How To Prepare For Merger And Acquisition

Mergers and acquisitions (M&A) are an integral part of corporate life. They are often used to expand businesses, increase profits, and create new markets. However, M&A deals can also be a source of stress and anxiety for those involved and can have large financial risks if not assessed correctly.

If you are involved in an M&A deal, there are certain steps you should follow to ensure that you are prepared for the process.

In this article, I will discuss the key steps you should consider before entering into an M&A deal.

Find the company that you want to merge with

It is important to think of mergers & acquisitions as the foundation for a better future for your business, and one of the most critical steps is to learn as much as possible about your potential partner. Although there are many ways that you can increase the likelihood of a positive outcome during a merger or acquisition, such as conducting due diligence, nothing can replace learning about a company by sitting down and talking with the employees.

Make sure you find out all you can about the company before meeting with them. You need to know everything they have done in the past, what their current position is, and what they have planned for the future. Never go into a meeting without having a base understanding of their strengths and weaknesses – research will give you a solid foundation for your initial conversations.

Build a strong relationship with the owners

With mergers and acquisitions (M&As), it is essential to focus on the relationships of the stakeholders. A good M&A process is one that puts these relationships first. Both parties involved in an M&A should be prepared to foster relationships, build trust even before the takeover happens.

Understanding the culture and business set-up is also important as let’s say the owners still have a lot of involvement in the company, if they then sell, will this potentially put the future at risk, as their customers are buying into them rather than brand. If a company already has a relevant good management structure and is run by the employees, then that is a good sign the company has a viable reputation outside of the owners, therefore taking time to discuss ‘who’ the employees are and what they deliver is essential to understand how the company will be run after the M&A is completed.

 Determine if the company is stable

So how do you know if the company is stable? Well, the first thing you have to do is check out their financial health. 

For any business to survive, it needs to constantly innovate and improve. You can determine whether a company is constantly improving or stagnating by examining its annual report and asking more information on any warning signs.

Determining whether the company qualifies as “stable” can be quite challenging, but there are some landmarks you can look for. This would start by requesting at least 2-3 year detailed history of the financials (this would preferably by month and at cost centre level) then you can see any large movements in key sales or costs which could indicate one-off or risk areas, that might impact the future of the business.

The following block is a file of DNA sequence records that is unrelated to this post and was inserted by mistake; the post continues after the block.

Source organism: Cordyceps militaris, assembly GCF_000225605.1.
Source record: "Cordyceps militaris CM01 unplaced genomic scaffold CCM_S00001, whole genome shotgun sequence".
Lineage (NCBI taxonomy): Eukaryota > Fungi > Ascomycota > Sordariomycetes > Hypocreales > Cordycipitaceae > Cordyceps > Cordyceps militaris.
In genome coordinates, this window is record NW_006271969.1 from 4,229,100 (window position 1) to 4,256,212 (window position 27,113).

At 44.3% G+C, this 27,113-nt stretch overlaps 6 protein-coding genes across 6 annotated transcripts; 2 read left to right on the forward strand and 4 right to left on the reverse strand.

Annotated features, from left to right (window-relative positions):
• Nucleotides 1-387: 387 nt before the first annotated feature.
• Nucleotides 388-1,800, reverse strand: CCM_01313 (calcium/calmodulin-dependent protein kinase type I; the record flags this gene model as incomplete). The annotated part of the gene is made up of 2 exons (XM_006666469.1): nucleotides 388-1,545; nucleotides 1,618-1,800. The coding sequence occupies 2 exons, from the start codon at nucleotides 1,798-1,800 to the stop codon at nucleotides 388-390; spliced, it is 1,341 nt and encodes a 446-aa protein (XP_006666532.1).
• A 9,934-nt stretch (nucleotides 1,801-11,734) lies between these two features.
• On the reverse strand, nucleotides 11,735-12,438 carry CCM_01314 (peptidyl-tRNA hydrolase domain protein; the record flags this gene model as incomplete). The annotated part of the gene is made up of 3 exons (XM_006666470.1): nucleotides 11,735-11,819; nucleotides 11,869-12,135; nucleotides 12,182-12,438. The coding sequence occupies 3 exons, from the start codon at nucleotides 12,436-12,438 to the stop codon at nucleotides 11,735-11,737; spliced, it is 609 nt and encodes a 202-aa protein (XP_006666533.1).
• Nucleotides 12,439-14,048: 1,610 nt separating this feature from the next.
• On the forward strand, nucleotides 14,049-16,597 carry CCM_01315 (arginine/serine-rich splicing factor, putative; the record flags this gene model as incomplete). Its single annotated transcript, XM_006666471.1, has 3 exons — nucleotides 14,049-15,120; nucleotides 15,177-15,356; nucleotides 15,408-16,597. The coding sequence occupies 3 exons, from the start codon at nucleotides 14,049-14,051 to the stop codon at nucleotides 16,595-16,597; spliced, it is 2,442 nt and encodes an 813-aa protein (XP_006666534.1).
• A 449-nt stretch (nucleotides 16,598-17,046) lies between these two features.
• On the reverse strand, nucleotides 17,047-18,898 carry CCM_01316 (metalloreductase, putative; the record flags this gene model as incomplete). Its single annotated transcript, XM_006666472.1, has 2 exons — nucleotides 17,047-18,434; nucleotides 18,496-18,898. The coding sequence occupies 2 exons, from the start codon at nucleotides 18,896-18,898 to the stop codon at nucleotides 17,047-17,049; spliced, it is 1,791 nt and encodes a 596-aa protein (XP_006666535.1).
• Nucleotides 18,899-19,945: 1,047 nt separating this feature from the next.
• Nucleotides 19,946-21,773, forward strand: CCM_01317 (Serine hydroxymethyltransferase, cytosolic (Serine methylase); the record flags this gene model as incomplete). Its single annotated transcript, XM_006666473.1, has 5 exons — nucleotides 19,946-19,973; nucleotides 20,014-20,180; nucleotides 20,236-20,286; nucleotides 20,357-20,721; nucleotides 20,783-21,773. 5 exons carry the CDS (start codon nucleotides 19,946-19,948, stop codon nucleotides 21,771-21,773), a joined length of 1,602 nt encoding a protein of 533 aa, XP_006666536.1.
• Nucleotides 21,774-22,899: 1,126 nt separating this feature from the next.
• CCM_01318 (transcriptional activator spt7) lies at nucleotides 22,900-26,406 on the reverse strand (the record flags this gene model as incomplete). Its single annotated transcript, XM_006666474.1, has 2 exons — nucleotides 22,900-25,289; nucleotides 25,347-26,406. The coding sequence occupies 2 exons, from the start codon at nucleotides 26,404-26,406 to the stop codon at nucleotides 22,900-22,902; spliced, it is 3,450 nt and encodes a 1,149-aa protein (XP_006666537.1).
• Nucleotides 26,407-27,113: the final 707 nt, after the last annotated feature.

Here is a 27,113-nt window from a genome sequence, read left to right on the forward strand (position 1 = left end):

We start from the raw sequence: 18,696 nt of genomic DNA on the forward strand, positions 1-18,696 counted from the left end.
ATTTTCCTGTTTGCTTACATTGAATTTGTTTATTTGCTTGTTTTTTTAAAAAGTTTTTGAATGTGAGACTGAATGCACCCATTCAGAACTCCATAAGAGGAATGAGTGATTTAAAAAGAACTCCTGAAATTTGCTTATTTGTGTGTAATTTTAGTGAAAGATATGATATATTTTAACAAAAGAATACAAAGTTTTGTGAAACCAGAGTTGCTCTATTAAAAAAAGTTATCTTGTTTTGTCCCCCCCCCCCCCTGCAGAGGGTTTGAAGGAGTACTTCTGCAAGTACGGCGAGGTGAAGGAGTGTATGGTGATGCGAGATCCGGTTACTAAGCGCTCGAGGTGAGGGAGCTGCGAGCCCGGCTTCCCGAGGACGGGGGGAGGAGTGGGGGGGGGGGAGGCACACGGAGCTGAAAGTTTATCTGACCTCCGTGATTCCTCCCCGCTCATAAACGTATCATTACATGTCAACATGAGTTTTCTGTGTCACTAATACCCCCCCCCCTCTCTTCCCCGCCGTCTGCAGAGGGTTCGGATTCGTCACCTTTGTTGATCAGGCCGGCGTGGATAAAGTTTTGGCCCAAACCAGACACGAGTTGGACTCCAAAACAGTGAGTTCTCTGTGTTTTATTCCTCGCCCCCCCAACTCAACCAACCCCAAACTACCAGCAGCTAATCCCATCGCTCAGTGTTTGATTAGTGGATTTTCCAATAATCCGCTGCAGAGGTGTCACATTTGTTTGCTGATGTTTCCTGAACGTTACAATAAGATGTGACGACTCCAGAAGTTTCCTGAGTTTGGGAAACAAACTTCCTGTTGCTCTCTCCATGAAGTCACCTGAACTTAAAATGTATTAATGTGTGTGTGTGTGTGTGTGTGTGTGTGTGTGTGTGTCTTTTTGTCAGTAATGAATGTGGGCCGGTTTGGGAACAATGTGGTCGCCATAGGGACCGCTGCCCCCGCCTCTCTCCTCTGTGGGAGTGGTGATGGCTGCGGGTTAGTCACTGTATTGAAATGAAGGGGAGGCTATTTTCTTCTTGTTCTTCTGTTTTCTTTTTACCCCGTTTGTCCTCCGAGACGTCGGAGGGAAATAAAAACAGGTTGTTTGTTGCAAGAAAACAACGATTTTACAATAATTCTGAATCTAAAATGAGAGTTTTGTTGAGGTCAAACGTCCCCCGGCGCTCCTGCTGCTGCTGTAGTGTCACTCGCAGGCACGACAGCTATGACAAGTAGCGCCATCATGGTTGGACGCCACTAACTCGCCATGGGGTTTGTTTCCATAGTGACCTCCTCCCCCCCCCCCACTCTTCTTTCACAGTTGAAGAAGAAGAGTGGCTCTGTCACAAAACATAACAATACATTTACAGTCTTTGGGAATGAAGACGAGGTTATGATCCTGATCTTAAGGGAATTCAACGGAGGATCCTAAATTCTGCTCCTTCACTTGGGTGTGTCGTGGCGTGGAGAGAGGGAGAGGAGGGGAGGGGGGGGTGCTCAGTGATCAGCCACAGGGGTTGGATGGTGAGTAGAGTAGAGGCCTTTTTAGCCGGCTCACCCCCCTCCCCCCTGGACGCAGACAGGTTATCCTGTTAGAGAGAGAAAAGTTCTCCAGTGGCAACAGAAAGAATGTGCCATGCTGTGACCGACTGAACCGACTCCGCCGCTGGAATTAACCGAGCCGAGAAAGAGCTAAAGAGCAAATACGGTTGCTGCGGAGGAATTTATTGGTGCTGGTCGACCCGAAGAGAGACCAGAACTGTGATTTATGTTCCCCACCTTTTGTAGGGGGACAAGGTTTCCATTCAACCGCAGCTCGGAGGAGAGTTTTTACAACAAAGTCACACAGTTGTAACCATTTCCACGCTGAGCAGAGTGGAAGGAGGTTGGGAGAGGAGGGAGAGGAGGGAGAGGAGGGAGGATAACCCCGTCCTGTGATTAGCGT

You also need to review the current balance sheet position, especially large liabilities or debt, as funding companies will be looking at the risk of any lender, so if a company is already highly geared (i.e. have lots of external funding) then this could cause future impacts of obtaining funding, which could be required to ensure you M&A is successful.

Determine what type of deal

There are different reasons an M&A might take place, which could include either fully acquiring a new firm or merging with another:-

Horizontal – Two companies come together with similar products or services to expand the range but do not offer anything new.  For example, an accounting firm might merge with a payroll firm so they can offer the services in house, rather than outsourcing.

Vertical – Two companies join forces but in different parts of the supply chain, to improve the overall logistics, whilst consolidating to reduce costs. This could include examples such as a retail firm buying a manufacturing company or distribution centre.

Conglomerate – Two companies join together (or one is bought by the other) to expand their services but these would be in different types of industries.

Conclusion

In summary, deciding to proceed with a merger or acquisition can be quite daunting, understanding the process and potential financial implications should be considered from the outset. It is important to have a good plan before initiating any deal and conduct detailed due diligence to ensure that the venture is not only financially viable but also the vision is realistic.

Wilkinson Accounting Solutions specialize in offering financial and business due diligence, helping ambitious business owners make informed decisions on their next venture. Contact us today to find out how our services can help you.

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